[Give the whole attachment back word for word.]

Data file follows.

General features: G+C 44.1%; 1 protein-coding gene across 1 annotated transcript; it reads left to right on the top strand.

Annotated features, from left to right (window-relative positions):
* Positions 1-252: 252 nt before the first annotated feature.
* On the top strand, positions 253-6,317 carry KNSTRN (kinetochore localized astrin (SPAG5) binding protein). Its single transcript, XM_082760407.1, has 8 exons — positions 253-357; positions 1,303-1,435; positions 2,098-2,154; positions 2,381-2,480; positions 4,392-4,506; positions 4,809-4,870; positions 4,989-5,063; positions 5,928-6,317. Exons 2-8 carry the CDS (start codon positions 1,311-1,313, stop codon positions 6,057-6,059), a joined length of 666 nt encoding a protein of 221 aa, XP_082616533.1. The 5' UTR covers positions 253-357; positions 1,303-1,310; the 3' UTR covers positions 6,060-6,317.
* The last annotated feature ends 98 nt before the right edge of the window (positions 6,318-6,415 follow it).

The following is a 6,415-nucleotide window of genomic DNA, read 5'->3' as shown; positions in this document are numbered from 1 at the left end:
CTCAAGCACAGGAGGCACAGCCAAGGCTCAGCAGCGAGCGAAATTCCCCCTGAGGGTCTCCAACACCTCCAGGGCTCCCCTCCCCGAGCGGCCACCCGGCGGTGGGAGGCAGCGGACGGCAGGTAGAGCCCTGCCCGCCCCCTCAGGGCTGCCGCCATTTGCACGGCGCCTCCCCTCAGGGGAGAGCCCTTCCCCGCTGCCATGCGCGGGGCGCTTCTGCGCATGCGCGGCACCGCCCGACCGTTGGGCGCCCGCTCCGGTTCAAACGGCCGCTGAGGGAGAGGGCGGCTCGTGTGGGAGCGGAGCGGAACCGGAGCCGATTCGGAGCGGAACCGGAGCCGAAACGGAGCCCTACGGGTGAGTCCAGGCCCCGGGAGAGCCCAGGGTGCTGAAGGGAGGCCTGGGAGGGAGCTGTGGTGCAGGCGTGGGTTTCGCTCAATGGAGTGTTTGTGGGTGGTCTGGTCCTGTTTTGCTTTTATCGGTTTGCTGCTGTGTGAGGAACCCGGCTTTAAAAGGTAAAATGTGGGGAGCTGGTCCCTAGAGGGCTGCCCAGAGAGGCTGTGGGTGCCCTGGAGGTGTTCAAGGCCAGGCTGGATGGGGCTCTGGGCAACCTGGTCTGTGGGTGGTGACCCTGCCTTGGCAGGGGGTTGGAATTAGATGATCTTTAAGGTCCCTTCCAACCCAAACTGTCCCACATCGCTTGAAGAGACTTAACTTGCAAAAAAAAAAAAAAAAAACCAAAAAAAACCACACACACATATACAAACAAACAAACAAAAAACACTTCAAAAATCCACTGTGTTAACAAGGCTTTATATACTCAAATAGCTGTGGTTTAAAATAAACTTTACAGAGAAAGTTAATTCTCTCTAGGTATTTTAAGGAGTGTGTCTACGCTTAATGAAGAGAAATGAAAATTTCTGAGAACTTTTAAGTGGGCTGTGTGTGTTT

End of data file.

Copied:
General features: G+C 44.1%; 1 protein-coding gene across 1 annotated transcript; it reads left to right on the top strand.

Annotated features, from left to right (window-relative positions):
* Positions 1-252: 252 nt before the first annotated feature.
* On the top strand, positions 253-6,317 carry KNSTRN (kinetochore localized astrin (SPAG5) binding protein). Its single transcript, XM_082760407.1, has 8 exons — positions 253-357; positions 1,303-1,435; positions 2,098-2,154; positions 2,381-2,480; positions 4,392-4,506; positions 4,809-4,870; positions 4,989-5,063; positions 5,928-6,317. Exons 2-8 carry the CDS (start codon positions 1,311-1,313, stop codon positions 6,057-6,059), a joined length of 666 nt encoding a protein of 221 aa, XP_082616533.1. The 5' UTR covers positions 253-357; positions 1,303-1,310; the 3' UTR covers positions 6,060-6,317.
* The last annotated feature ends 98 nt before the right edge of the window (positions 6,318-6,415 follow it).

The following is a 6,415-nucleotide window of genomic DNA, read 5'->3' as shown; positions in this document are numbered from 1 at the left end:
CTCAAGCACAGGAGGCACAGCCAAGGCTCAGCAGCGAGCGAAATTCCCCCTGAGGGTCTCCAACACCTCCAGGGCTCCCCTCCCCGAGCGGCCACCCGGCGGTGGGAGGCAGCGGACGGCAGGTAGAGCCCTGCCCGCCCCCTCAGGGCTGCCGCCATTTGCACGGCGCCTCCCCTCAGGGGAGAGCCCTTCCCCGCTGCCATGCGCGGGGCGCTTCTGCGCATGCGCGGCACCGCCCGACCGTTGGGCGCCCGCTCCGGTTCAAACGGCCGCTGAGGGAGAGGGCGGCTCGTGTGGGAGCGGAGCGGAACCGGAGCCGATTCGGAGCGGAACCGGAGCCGAAACGGAGCCCTACGGGTGAGTCCAGGCCCCGGGAGAGCCCAGGGTGCTGAAGGGAGGCCTGGGAGGGAGCTGTGGTGCAGGCGTGGGTTTCGCTCAATGGAGTGTTTGTGGGTGGTCTGGTCCTGTTTTGCTTTTATCGGTTTGCTGCTGTGTGAGGAACCCGGCTTTAAAAGGTAAAATGTGGGGAGCTGGTCCCTAGAGGGCTGCCCAGAGAGGCTGTGGGTGCCCTGGAGGTGTTCAAGGCCAGGCTGGATGGGGCTCTGGGCAACCTGGTCTGTGGGTGGTGACCCTGCCTTGGCAGGGGGTTGGAATTAGATGATCTTTAAGGTCCCTTCCAACCCAAACTGTCCCACATCGCTTGAAGAGACTTAACTTGCAAAAAAAAAAAAAAAAAACCAAAAAAAACCACACACACATATACAAACAAACAAACAAAAAACACTTCAAAAATCCACTGTGTTAACAAGGCTTTATATACTCAAATAGCTGTGGTTTAAAATAAACTTTACAGAGAAAGTTAATTCTCTCTAGGTATTTTAAGGAGTGTGTCTACGCTTAATGAAGAGAAATGAAAATTTCTGAGAACTTTTAAGTGGGCTGTGTGTGTTT